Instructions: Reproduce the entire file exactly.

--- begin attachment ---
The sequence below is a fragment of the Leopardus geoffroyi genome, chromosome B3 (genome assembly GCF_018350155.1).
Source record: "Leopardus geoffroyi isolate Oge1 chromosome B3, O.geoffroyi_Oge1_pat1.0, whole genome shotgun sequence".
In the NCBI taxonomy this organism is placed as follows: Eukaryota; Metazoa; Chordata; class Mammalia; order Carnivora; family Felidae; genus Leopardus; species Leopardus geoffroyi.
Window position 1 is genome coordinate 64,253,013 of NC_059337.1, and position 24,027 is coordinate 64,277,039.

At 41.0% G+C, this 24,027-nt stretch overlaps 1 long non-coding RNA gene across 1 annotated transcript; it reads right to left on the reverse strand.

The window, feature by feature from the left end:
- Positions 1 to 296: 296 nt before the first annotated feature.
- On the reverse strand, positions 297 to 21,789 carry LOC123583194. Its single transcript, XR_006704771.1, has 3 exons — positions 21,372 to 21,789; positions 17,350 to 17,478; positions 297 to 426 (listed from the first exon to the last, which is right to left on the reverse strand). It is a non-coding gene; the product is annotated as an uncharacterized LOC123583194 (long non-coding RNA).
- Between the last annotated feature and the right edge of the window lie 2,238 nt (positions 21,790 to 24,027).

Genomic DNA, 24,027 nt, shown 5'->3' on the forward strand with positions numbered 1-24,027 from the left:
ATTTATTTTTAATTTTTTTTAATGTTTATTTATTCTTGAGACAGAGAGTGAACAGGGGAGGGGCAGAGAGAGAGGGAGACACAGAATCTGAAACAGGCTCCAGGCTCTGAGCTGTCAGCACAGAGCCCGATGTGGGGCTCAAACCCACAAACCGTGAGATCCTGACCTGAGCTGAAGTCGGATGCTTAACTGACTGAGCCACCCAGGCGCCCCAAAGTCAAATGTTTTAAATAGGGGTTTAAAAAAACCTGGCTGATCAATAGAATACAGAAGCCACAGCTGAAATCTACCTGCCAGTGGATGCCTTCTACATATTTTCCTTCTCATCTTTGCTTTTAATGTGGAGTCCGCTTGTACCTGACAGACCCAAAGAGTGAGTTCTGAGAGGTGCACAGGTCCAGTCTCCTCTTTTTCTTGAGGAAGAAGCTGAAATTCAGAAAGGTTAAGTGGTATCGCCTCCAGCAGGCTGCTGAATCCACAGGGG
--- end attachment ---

The sequence below is a fragment of the Leopardus geoffroyi genome, chromosome B3 (genome assembly GCF_018350155.1).
Source record: "Leopardus geoffroyi isolate Oge1 chromosome B3, O.geoffroyi_Oge1_pat1.0, whole genome shotgun sequence".
In the NCBI taxonomy this organism is placed as follows: Eukaryota; Metazoa; Chordata; class Mammalia; order Carnivora; family Felidae; genus Leopardus; species Leopardus geoffroyi.
Window position 1 is genome coordinate 64,253,013 of NC_059337.1, and position 24,027 is coordinate 64,277,039.

At 41.0% G+C, this 24,027-nt stretch overlaps 1 long non-coding RNA gene across 1 annotated transcript; it reads right to left on the reverse strand.

The window, feature by feature from the left end:
- Positions 1 to 296: 296 nt before the first annotated feature.
- On the reverse strand, positions 297 to 21,789 carry LOC123583194. Its single transcript, XR_006704771.1, has 3 exons — positions 21,372 to 21,789; positions 17,350 to 17,478; positions 297 to 426 (listed from the first exon to the last, which is right to left on the reverse strand). It is a non-coding gene; the product is annotated as an uncharacterized LOC123583194 (long non-coding RNA).
- Between the last annotated feature and the right edge of the window lie 2,238 nt (positions 21,790 to 24,027).

Genomic DNA, 24,027 nt, shown 5'->3' on the forward strand with positions numbered 1-24,027 from the left:
ATTTATTTTTAATTTTTTTTAATGTTTATTTATTCTTGAGACAGAGAGTGAACAGGGGAGGGGCAGAGAGAGAGGGAGACACAGAATCTGAAACAGGCTCCAGGCTCTGAGCTGTCAGCACAGAGCCCGATGTGGGGCTCAAACCCACAAACCGTGAGATCCTGACCTGAGCTGAAGTCGGATGCTTAACTGACTGAGCCACCCAGGCGCCCCAAAGTCAAATGTTTTAAATAGGGGTTTAAAAAAACCTGGCTGATCAATAGAATACAGAAGCCACAGCTGAAATCTACCTGCCAGTGGATGCCTTCTACATATTTTCCTTCTCATCTTTGCTTTTAATGTGGAGTCCGCTTGTACCTGACAGACCCAAAGAGTGAGTTCTGAGAGGTGCACAGGTCCAGTCTCCTCTTTTTCTTGAGGAAGAAGCTGAAATTCAGAAAGGTTAAGTGGTATCGCCTCCAGCAGGCTGCTGAATCCACAGGGG